Monday, January 12, 2015

Tales of Beedle the Bard, by J.K. Rowling

The Tales of Beedle the Bard appeared in our household around Christmastime. Being that it is a quick and easy read, I got right to it.

The Tales of Beedle the Bard are referenced in Harry Potter and the Deathly Hallows. They are a collection of fairy tale like stories for wizards. Hermoine receives the book in hopes that she will use it to problem solve in the concluding adventure of the series. (I'm trying not to provide any spoilers in this description in case people haven't read about Harry Potter yet.) Rowling wrote The Tales of Beedle the Bard at the conclusion of the series in manuscript form. The book was printed in limited quantity with proceeds earmarked for charity. All proceeds were (are?) to be donated to the Children's High Level Group (now called Lumos). The book sold well to Potter fans and quite a bit of money was then donated to this fund.

This is definitely a book that you will want to read after reading the Harry Potter series, if you care to read it at all. (It's not necessary.) I would say that this book would be well-received by fans who just cannot get enough of Potter and will take any bone that Rowling will throw to them. Now, I've been honest in describing my Harry Potter journey. I started out an extreme skeptic and turned into a rabid fan. However, I don't find myself wanting more Potter for the sake of more Potter. I thought the original series was brilliantly written and concluded very nicely. I've not been tempted to look at the Pottermore website or wish for trips to Universal Studios to "experience the world of Harry Potter" or anything like that. A good series solidly written and concluded is immensely satisfying to me and I don't want to risk marring it with "add-ons" meant only to satisfy cravings.

Now that I've said all that, I should also add that The Tales of Beedle the Bard isn't bad. It just isn't Harry Potter; it's a tease. I could read it happily enough as a series of fairy tales, but not as a part of Potter's World. I like the way it was handled in The Deathly Hallows and didn't feel the need for illumination. I liken my love of the Potter series exclusively to the enjoyment of a good television show. A good series knows when to stop. (Once Upon a Time? You should have stopped so I could have loved you wholly and completely.)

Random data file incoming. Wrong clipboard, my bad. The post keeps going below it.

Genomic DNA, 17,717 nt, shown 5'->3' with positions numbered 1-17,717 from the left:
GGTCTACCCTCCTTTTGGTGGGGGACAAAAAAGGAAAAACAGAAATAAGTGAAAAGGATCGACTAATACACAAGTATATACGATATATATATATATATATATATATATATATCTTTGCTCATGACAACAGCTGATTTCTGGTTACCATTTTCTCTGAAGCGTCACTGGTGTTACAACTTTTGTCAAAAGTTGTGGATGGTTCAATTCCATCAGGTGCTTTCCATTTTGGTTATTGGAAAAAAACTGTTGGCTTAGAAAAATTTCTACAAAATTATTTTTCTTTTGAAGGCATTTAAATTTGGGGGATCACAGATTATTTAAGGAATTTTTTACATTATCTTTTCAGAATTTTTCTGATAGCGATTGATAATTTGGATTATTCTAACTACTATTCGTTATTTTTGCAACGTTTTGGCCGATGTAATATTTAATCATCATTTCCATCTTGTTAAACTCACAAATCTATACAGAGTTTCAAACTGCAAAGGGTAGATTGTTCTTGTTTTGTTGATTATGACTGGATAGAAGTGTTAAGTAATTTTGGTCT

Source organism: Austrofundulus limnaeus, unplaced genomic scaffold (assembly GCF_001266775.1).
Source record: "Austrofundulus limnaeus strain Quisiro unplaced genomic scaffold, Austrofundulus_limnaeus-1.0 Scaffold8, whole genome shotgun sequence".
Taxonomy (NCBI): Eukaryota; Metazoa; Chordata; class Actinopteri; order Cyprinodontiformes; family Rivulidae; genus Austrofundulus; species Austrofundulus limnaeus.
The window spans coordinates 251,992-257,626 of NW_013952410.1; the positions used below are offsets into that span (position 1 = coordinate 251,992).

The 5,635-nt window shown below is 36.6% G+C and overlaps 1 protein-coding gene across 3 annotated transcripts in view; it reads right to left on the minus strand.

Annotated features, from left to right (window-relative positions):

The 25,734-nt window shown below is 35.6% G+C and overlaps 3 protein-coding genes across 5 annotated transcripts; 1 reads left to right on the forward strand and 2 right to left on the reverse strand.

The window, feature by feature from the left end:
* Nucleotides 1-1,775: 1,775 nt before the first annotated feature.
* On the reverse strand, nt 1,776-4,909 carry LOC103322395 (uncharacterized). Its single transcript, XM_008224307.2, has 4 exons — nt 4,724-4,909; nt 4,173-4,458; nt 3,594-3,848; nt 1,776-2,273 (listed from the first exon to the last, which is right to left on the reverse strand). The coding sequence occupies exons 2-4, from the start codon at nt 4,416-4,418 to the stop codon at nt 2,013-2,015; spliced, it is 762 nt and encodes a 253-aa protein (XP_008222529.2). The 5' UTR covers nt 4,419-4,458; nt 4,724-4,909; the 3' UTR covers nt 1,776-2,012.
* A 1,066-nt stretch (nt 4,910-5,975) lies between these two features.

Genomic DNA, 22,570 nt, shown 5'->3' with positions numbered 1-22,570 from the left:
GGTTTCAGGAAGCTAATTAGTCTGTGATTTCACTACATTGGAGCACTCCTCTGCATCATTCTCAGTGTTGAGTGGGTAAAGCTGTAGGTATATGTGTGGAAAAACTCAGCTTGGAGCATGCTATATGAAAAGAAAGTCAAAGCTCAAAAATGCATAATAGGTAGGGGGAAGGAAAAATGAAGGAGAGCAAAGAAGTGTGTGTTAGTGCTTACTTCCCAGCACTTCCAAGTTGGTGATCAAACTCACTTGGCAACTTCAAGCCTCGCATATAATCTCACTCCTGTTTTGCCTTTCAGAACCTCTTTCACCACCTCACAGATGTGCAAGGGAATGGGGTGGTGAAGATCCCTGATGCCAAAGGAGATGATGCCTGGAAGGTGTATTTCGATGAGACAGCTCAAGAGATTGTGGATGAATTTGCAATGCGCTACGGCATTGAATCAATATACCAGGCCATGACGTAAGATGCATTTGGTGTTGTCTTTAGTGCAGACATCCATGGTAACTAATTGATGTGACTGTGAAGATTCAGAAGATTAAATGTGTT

In The Tales of Beedle the Bard we have five wizard fairy tales which are similar to those of muggles in that they have a moral. However, not all of these stories have a happy ending. (One of the stories is downright gruesome.) There is commentary from Albus Dumbledore explaining the history of each story and the point of its inclusion in the text. So Rowling is a clever in giving us a taste of Dumbledore and a few additional tales to think about but I find myself wishing to refrain so as not to accidentally take away my enjoyment of her meaty, delicious Harry Potter series.

I've heard from others that this is a "take it or leave it" book and I concur. It's not horrible but it also does not work in satisfying the itch for Potter for me. One day, likely not too far from now, I'll re-engage with the series as a whole and will enjoy it all over again. (Never the same way as the first time, I imagine, but still . . . ! I will enjoy it!) I guess I would categorize this book is a "nice thought" but left me feeling "blah" at the conclusion. Nothing but straight up Harry for me, thanks!

1 comment:

Cassandra said...

My husband is finally wrapping up the Harry Potter series. He's almost done with book six. Reading as I type. ;) I am still a huge skeptic of HP but respect that other people feel differently. I'm sure I'll discuss it with Jeff after he finishes the series. I already know how it ends; I cheated and looked it up because I knew I'd never read it. lol The only comment he's made so far about book six is that he hates the word "snogging." LOL

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